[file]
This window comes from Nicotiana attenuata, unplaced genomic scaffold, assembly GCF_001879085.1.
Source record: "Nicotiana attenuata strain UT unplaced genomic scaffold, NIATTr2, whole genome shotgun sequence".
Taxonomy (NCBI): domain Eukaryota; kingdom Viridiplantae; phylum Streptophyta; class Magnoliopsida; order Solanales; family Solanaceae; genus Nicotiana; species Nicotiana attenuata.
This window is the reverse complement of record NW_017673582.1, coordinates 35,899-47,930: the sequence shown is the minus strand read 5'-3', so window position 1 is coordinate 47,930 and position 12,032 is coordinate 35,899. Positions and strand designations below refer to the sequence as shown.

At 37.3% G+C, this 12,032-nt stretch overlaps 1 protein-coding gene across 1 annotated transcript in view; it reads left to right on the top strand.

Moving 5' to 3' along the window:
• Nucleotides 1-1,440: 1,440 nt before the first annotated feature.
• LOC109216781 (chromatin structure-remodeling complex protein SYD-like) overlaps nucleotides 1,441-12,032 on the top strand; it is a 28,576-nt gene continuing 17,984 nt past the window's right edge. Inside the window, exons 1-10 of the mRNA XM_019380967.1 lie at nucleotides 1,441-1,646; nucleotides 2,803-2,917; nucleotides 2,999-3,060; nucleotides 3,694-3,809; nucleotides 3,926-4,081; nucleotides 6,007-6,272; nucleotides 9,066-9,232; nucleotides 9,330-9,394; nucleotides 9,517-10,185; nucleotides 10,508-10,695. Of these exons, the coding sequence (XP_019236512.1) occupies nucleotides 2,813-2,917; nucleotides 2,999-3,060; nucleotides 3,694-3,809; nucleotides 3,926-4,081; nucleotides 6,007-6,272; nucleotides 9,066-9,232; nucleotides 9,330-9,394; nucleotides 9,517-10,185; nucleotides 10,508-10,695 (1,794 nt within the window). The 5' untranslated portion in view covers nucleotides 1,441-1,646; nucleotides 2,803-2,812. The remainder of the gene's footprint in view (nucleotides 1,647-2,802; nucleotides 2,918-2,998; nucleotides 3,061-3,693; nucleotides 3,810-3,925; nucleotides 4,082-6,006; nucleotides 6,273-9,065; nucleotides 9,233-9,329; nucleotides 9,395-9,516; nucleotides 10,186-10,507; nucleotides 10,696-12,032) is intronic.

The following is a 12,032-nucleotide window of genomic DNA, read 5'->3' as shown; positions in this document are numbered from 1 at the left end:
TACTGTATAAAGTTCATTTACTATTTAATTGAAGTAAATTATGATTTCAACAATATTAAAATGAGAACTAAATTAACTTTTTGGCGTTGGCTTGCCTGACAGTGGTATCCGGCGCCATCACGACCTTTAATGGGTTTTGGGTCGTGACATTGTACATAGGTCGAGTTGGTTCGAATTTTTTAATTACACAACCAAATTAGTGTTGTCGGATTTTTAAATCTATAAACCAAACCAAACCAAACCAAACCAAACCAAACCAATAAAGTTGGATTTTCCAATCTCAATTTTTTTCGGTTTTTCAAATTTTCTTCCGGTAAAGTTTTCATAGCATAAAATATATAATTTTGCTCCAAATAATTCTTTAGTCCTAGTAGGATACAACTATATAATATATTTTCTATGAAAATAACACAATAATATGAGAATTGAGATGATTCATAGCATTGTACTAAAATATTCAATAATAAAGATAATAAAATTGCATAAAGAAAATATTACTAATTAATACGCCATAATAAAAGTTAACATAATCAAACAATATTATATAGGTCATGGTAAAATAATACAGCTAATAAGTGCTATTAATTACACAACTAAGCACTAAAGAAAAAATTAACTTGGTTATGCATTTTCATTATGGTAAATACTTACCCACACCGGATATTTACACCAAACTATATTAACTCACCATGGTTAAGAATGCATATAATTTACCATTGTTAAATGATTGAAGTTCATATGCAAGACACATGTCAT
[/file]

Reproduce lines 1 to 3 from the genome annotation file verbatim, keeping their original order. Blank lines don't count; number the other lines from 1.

This window comes from Nicotiana attenuata, unplaced genomic scaffold, assembly GCF_001879085.1.
Source record: "Nicotiana attenuata strain UT unplaced genomic scaffold, NIATTr2, whole genome shotgun sequence".
Taxonomy (NCBI): domain Eukaryota; kingdom Viridiplantae; phylum Streptophyta; class Magnoliopsida; order Solanales; family Solanaceae; genus Nicotiana; species Nicotiana attenuata.